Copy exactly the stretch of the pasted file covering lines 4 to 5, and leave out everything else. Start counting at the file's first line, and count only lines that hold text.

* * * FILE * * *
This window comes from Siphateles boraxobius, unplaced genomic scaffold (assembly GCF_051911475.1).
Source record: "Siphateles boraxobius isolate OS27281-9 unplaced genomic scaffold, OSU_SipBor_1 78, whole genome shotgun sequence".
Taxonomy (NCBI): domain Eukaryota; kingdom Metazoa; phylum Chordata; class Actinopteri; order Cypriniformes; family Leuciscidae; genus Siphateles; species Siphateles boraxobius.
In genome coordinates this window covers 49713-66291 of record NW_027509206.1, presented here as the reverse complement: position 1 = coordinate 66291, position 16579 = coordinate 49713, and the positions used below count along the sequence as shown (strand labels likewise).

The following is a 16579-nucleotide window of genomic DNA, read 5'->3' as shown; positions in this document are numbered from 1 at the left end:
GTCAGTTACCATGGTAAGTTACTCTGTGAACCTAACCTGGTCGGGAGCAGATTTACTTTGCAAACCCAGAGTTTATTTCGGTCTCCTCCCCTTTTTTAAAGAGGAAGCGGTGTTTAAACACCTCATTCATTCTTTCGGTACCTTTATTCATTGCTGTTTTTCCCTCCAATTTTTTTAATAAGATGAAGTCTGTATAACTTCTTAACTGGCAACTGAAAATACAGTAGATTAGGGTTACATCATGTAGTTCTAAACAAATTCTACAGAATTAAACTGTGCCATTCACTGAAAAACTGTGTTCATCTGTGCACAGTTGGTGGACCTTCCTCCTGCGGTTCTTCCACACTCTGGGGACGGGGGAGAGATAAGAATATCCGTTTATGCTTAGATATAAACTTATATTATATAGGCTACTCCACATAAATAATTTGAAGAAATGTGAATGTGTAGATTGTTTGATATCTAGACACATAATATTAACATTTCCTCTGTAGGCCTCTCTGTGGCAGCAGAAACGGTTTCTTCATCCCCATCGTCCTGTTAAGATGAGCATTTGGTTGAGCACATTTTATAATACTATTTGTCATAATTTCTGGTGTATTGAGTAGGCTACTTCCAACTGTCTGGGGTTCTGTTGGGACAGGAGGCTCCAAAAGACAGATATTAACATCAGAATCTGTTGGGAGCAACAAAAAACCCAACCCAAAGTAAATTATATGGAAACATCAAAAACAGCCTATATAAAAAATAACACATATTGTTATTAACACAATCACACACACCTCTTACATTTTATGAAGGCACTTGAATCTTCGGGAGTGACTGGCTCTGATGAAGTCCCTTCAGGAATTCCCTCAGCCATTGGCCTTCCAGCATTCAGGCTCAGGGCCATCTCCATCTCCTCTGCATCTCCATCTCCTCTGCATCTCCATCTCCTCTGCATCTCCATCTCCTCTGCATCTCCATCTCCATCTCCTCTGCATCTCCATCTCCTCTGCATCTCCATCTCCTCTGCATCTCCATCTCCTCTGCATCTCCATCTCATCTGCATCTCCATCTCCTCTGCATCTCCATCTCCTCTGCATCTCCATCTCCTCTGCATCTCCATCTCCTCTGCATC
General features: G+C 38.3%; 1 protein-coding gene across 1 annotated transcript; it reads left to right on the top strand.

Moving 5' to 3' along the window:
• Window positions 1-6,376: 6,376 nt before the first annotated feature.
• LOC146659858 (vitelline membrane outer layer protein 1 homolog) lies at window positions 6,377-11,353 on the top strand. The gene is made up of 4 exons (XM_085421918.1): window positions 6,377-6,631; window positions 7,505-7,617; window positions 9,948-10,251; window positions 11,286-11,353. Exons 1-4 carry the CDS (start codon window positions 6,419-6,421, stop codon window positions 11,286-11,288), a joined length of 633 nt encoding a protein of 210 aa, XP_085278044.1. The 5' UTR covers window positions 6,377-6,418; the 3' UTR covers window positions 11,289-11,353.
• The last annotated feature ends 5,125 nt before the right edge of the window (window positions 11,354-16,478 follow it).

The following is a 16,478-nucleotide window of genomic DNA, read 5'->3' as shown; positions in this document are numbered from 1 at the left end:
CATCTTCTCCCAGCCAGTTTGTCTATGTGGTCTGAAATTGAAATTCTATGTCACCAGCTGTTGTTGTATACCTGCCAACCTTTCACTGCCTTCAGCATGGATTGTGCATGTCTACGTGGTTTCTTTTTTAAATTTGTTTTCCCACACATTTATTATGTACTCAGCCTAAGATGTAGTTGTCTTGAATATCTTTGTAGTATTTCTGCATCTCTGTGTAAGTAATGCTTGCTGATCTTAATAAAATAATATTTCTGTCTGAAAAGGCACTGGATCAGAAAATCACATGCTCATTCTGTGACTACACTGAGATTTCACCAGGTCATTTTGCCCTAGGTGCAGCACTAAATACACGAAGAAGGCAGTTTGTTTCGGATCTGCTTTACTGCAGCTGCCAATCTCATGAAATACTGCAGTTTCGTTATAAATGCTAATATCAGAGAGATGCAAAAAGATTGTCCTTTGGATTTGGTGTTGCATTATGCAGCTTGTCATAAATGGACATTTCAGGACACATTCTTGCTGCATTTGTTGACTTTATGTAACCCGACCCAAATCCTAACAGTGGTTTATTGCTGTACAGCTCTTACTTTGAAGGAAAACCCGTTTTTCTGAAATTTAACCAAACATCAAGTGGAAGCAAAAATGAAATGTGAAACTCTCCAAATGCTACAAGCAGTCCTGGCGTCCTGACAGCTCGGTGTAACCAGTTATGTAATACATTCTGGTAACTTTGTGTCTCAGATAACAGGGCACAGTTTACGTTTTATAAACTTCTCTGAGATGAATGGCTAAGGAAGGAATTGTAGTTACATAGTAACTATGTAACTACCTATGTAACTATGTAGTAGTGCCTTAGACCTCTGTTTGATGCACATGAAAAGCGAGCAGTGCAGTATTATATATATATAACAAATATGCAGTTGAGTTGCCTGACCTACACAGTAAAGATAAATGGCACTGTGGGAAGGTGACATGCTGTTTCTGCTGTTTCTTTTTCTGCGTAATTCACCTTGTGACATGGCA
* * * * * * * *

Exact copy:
In genome coordinates this window covers 49713-66291 of record NW_027509206.1, presented here as the reverse complement: position 1 = coordinate 66291, position 16579 = coordinate 49713, and the positions used below count along the sequence as shown (strand labels likewise).

The following is a 16579-nucleotide window of genomic DNA, read 5'->3' as shown; positions in this document are numbered from 1 at the left end: